Covid-19 in meat plants: ‘When something is a failure, we need to name it as a failure’

“When something is a failure, we need to name it as a failure and deal with it as a failure.”

As a representative from Co. Kildare, deputy Catherine Murphy says she feels that state agencies “dropped the ball” when it came to monitoring high-risk workplaces.

She discussed the recent lockdown in counties Kildare, Laois and Offaly, following a number of outbreaks of the Covid-19 virus in meat processing plants.

“There is a price to pay for both the economy and society,” the deputy said, addressing the Dáil yesterday [Wednesday, September 2] on its first day back after the shortened summer recess.

Factories, transport and housing: A continuum

Lessons must be learned from what happened, according to the TD, and we will have to live with Covid-19 until a vaccine is found.

“Slaughterhouses, especially, are cold and wet environments – conducive to regular colds and flu,” deputy Murphy said.

“They are noisy places that require people to shout to communicate.”

Deputy Murphy expressed her concerns that there is an unequal relationship between players in the meat industry.

“Very often the employer organises the work permit and is also the landlord.

It is not an equal relationship and this is fundamental to the problem, as is our cheap food policy, which also has consequences for farmers and consequences with exploitation.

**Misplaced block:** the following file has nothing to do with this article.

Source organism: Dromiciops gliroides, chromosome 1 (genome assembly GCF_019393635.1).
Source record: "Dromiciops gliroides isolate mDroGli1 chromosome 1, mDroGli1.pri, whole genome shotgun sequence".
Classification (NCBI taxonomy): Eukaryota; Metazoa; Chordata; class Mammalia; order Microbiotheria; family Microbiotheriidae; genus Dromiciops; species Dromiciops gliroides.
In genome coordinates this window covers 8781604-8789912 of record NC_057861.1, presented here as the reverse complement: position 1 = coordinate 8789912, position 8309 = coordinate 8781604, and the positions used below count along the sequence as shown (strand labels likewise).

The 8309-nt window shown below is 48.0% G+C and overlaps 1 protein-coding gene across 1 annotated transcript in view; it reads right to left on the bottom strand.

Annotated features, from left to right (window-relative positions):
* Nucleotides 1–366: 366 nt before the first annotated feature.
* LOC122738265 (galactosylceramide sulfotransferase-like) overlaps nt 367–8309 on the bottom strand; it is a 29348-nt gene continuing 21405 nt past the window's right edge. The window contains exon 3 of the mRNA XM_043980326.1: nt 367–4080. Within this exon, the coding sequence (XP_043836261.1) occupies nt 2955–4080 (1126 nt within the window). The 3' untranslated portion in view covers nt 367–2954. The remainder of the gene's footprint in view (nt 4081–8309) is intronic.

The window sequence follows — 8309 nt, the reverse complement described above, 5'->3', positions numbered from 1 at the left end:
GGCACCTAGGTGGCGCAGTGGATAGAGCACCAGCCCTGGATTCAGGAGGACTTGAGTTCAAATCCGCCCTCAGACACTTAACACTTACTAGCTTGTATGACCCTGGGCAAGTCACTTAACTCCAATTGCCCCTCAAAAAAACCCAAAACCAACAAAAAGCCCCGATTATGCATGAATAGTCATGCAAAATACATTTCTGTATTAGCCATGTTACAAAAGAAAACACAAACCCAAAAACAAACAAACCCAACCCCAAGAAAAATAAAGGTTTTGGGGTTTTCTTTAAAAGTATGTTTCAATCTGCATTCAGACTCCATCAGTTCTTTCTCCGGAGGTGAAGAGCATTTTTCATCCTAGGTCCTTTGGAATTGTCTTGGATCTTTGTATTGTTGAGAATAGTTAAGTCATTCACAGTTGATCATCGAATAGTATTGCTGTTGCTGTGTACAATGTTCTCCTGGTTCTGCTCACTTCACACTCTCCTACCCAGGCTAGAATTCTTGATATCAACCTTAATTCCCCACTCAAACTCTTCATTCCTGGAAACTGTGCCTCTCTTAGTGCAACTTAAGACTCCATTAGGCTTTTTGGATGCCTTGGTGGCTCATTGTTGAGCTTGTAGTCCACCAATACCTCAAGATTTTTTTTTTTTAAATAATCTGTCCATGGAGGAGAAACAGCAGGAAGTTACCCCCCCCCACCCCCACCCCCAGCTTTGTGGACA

Serial testing is now underway in the three counties in respect of meat plants, according to Taoiseach Micheál Martin.

However, he added that Covid-19 safety measures must go beyond this.

“We have to look at the entire meat processing industry from end to end,” he said.

“I refer not just to the workplace itself but to the accommodation, its nature and quality, as well as transport to and from work.

“These cannot be seen as separate pieces; but as a continuum.

“While the rate might be 0.5% in the serial testing programme, somewhere else along that continuum, either in terms of transport arrangements or housing, the virus could be developing again and could come into the factory, where it can spread very quickly because of the conditions that pertain in meat factories.”